A close friend of Reverend King, Simpkins served on the board of King’s Southern Christian Leadership Conference (SCLC). As head of the UCM, Simpkins hosted SCLC’s annual conference in Shreveport in October 1960.27 Because of Simpkins’ effective leadership and activism, he was frequently targeted with threats and acts of violence. He and his family frequently received threatening phone calls and saw crosses burned in their yard. In 1962, his newly built house and cabin at Lake Bistineau were bombed and destroyed, fortunately while the family was away. His dental office was also bombed. After his medical insurance policies were canceled and he was refused insurance from other local companies, Simpkins moved his family to New York State.28 Martin Luther King spoke several times in Shreveport, delivering all of his sermons or speeches in Allendale churches, which also served as meeting places for the UCM, NAACP, and other Civil Rights organizations. Martin Luther King first spoke in Shreveport at Allendale’s Galilee Baptist Church, built in 1877 by freed slaves, on August 4 1958, his first fully recorded sermon.29 In the documentary film “Beyond Galilee,” about Shreveport’s role in the Civil Rights Movement, Dr. Gary Joiner identified King’s sermon at Galilee as a precursor to King’s “I Have a Dream” speech and “a toolkit” for his audience to use to challenge the segregation and virulent racism in Shreveport and across the South.30 King also spoke at Everest Baptist, Little Union Baptist and Antioch Baptist churches, all located in Allendale as well.
It was the 1958 sermon at Galilee, however, that effectively launched the Civil Rights movement in Shreveport. The event led to King befriending and recruiting several people in addition to Dr. Simpkins, to bring change to North Louisiana, namely Reverend Harry Blake, pastor of Lake Bethlehem Baptist Church and president of Shreveport NAACP and Ann Brewster, who also ran the Modern Beauty Shop with several other Allendale women. King appointed Blake as his field representative for the SCLC. As a result of his friendship and close working relationship with Dr. King, Reverend Blake became a target of the Ku Klux Klan, as well as other city and business leaders. King also met with Brewster and the other women working at Modern Beauty to urge them to spread information about Civil Rights meetings and activities to their clients and have them spread the news into the community.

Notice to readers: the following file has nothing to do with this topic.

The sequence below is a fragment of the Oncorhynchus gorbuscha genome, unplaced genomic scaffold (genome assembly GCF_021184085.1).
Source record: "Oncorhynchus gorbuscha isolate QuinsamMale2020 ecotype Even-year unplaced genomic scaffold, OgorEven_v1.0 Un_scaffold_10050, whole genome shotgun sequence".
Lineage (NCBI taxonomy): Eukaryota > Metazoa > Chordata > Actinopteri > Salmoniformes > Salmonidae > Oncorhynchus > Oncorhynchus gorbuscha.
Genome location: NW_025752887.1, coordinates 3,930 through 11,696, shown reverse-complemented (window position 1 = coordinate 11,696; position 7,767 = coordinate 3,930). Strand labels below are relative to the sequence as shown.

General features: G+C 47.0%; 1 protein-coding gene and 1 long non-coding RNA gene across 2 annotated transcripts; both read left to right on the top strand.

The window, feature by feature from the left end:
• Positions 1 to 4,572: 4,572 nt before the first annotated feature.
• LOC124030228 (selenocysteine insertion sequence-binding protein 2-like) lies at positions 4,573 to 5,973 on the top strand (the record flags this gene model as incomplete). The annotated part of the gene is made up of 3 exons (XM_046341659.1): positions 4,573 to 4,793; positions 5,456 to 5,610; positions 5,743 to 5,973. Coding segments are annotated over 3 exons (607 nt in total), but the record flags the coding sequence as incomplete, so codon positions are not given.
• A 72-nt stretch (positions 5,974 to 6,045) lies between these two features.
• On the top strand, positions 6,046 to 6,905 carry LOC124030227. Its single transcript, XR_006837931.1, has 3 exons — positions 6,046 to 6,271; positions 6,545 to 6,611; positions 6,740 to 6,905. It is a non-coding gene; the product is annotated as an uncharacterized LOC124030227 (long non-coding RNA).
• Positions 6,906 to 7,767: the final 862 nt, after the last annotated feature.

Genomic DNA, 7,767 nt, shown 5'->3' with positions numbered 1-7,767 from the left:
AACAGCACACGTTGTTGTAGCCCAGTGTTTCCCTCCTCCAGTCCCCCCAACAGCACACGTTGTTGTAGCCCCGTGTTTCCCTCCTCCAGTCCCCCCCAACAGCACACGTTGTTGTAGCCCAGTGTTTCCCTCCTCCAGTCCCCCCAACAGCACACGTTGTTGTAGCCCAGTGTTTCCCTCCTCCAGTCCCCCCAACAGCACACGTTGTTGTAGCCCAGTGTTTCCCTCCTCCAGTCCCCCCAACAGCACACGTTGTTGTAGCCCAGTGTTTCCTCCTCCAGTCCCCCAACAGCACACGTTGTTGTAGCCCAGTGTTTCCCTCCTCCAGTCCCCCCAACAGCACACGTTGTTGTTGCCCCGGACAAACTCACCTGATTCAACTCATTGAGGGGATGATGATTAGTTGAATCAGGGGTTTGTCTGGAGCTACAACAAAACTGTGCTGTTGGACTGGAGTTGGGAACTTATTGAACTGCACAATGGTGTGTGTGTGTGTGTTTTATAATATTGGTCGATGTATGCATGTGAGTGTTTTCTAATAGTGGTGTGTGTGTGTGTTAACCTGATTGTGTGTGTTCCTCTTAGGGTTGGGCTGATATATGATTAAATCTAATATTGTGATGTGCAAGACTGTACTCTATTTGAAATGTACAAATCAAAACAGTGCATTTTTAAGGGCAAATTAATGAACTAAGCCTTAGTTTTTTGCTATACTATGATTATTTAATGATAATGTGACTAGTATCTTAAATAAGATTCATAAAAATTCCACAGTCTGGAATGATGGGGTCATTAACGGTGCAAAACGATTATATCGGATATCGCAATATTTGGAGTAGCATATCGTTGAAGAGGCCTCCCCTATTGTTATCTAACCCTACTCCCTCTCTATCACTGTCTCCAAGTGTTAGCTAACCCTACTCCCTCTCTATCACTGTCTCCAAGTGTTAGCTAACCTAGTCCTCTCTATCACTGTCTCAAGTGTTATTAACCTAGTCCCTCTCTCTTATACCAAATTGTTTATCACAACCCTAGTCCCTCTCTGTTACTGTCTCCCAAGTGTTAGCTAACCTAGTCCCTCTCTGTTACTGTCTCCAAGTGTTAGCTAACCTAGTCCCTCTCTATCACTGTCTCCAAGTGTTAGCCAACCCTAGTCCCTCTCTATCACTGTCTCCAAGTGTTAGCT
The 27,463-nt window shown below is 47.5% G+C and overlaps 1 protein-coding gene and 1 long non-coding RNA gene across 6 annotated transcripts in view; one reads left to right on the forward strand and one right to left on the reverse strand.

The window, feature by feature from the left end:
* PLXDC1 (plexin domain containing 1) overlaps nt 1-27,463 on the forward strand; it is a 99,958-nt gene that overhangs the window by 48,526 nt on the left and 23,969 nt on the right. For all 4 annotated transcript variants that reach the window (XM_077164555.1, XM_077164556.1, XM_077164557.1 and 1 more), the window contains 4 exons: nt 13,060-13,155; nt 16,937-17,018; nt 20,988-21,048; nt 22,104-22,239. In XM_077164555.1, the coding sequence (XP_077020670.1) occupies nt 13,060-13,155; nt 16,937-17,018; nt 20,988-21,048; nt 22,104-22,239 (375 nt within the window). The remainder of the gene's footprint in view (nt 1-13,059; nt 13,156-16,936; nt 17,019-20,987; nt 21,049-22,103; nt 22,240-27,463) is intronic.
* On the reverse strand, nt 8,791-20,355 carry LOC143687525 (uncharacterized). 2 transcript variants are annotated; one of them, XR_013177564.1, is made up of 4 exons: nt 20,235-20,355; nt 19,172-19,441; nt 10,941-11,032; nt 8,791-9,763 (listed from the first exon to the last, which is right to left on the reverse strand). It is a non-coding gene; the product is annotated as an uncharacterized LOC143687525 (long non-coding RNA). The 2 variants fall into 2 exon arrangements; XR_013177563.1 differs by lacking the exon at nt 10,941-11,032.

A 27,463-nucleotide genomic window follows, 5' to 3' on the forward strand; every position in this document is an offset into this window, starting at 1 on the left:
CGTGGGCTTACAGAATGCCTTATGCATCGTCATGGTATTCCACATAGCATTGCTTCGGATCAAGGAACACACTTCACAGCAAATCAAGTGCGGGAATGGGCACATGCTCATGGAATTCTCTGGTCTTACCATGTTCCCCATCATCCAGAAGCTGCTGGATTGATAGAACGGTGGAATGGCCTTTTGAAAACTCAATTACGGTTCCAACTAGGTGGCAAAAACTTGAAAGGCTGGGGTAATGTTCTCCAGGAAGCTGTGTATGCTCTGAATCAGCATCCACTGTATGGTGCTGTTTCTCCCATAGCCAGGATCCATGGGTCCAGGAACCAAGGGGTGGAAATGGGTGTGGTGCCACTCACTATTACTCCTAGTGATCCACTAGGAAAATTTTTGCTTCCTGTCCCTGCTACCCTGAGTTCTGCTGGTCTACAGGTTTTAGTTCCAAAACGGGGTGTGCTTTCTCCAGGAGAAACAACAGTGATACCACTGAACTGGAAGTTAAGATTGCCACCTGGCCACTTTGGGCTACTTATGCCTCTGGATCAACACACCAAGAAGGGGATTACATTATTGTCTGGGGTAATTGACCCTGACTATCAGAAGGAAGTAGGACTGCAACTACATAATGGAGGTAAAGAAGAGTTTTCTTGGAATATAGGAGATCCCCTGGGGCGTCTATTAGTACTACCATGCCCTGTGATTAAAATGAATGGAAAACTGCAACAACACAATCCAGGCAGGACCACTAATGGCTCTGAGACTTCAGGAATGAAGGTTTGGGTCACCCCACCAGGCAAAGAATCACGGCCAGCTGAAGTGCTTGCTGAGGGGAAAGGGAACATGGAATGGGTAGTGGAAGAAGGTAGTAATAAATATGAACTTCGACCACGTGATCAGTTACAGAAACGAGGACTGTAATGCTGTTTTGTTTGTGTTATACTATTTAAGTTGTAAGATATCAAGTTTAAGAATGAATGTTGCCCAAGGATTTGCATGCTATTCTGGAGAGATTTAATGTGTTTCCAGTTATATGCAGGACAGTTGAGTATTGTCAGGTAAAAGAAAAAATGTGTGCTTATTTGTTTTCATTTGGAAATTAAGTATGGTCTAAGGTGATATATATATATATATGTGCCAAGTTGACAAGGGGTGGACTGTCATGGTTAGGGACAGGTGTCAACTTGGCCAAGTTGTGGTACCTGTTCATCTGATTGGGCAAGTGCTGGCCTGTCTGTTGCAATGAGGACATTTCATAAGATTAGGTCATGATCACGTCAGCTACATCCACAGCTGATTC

All of the key events of Shreveport’s Civil Rights movement took place in Allendale. One especially dramatic event was sparked by the deaths of four girls in the bombing on September 15, 1963, of the Sixteenth Street Baptist Church in Birmingham, Alabama. Reverend Blake and other black leaders petitioned Shreveport Commissioner George D’Artois to have a memorial march down Milam Street in Allendale, which D’Artois denied. On September 22, 1963,
“hundreds of blacks met at Booker T. Washington High School to participate in the march” and were met with approximately “200 city policemen, sheriffs, marshals, and other law enforcement officials” who blocked parts of the street.31 About eighty of the marchers took an alternative route that brought them to Little Union Baptist Church, where 300 to 400 black citizens had gathered for a memorial service for the young bombing victims.32 Commissioner D’Artois had ordered a police riot squad at Little Union as well. More than 200 white police officers, on foot and horseback, armed with batons and rifles with bayonets, menaced the crowd outside, pushing them away from the church. Inside, the memorial service was being performed by Reverend C.C. McLain, Blake, and two guests, Clarence Laws, the Southwest Regional Secretary of the NAACP, and most importantly, H.D. Coke, a deacon of the Sixteenth Street Baptist Church in Birmingham. The presence of these leaders was enough to threaten Commissioner D’Artois and his police force, but they also spoke angrily about the bombing, and about the “‘storm troopers’ outside the door.”33 Tensions soon erupted, resulting in police officers severely beating Reverend Blake on the steps of the church until he fell unconscious. A black medical doctor, Joseph Sarpy, and his wife Maxine, a registered nurse, both new residents of Allendale, were able to treat and stitch the lacerations across Blake’s head.34 Blake was taken to another doctor’s house instead of a local hospital for fear he may not make it out alive.